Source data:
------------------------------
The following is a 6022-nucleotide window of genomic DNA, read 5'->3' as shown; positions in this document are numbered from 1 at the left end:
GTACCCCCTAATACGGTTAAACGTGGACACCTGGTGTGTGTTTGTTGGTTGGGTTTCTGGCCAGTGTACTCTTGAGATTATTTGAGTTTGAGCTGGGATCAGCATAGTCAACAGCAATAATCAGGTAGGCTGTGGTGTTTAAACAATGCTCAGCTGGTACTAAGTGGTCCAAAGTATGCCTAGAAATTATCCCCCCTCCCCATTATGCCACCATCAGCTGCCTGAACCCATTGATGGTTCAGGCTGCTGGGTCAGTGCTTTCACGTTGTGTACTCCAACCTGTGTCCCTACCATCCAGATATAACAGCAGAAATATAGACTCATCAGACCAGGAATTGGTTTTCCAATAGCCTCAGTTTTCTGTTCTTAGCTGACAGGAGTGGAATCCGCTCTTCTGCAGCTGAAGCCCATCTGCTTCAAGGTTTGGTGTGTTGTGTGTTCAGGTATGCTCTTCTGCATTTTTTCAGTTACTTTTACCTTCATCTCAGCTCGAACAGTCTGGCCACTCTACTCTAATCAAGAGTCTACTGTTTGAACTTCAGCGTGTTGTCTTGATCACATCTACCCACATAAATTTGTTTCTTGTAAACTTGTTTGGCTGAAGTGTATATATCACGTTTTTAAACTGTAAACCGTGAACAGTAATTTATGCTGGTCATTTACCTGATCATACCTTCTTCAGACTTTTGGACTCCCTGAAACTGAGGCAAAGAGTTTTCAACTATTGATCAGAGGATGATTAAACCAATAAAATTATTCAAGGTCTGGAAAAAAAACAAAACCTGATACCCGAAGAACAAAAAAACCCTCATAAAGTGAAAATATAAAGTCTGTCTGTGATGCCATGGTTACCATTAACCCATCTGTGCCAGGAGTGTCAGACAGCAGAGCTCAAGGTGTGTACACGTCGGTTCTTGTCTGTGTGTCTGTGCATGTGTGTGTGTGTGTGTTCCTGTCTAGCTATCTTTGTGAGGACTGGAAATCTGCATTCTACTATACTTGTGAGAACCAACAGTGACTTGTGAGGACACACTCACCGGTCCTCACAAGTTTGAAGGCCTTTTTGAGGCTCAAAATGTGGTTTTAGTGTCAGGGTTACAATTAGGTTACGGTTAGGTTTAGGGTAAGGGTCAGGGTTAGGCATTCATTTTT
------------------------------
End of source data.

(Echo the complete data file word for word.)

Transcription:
The following is a 6022-nucleotide window of genomic DNA, read 5'->3' as shown; positions in this document are numbered from 1 at the left end:
GTACCCCCTAATACGGTTAAACGTGGACACCTGGTGTGTGTTTGTTGGTTGGGTTTCTGGCCAGTGTACTCTTGAGATTATTTGAGTTTGAGCTGGGATCAGCATAGTCAACAGCAATAATCAGGTAGGCTGTGGTGTTTAAACAATGCTCAGCTGGTACTAAGTGGTCCAAAGTATGCCTAGAAATTATCCCCCCTCCCCATTATGCCACCATCAGCTGCCTGAACCCATTGATGGTTCAGGCTGCTGGGTCAGTGCTTTCACGTTGTGTACTCCAACCTGTGTCCCTACCATCCAGATATAACAGCAGAAATATAGACTCATCAGACCAGGAATTGGTTTTCCAATAGCCTCAGTTTTCTGTTCTTAGCTGACAGGAGTGGAATCCGCTCTTCTGCAGCTGAAGCCCATCTGCTTCAAGGTTTGGTGTGTTGTGTGTTCAGGTATGCTCTTCTGCATTTTTTCAGTTACTTTTACCTTCATCTCAGCTCGAACAGTCTGGCCACTCTACTCTAATCAAGAGTCTACTGTTTGAACTTCAGCGTGTTGTCTTGATCACATCTACCCACATAAATTTGTTTCTTGTAAACTTGTTTGGCTGAAGTGTATATATCACGTTTTTAAACTGTAAACCGTGAACAGTAATTTATGCTGGTCATTTACCTGATCATACCTTCTTCAGACTTTTGGACTCCCTGAAACTGAGGCAAAGAGTTTTCAACTATTGATCAGAGGATGATTAAACCAATAAAATTATTCAAGGTCTGGAAAAAAAACAAAACCTGATACCCGAAGAACAAAAAAACCCTCATAAAGTGAAAATATAAAGTCTGTCTGTGATGCCATGGTTACCATTAACCCATCTGTGCCAGGAGTGTCAGACAGCAGAGCTCAAGGTGTGTACACGTCGGTTCTTGTCTGTGTGTCTGTGCATGTGTGTGTGTGTGTGTTCCTGTCTAGCTATCTTTGTGAGGACTGGAAATCTGCATTCTACTATACTTGTGAGAACCAACAGTGACTTGTGAGGACACACTCACCGGTCCTCACAAGTTTGAAGGCCTTTTTGAGGCTCAAAATGTGGTTTTAGTGTCAGGGTTACAATTAGGTTACGGTTAGGTTTAGGGTAAGGGTCAGGGTTAGGCATTCATTTTT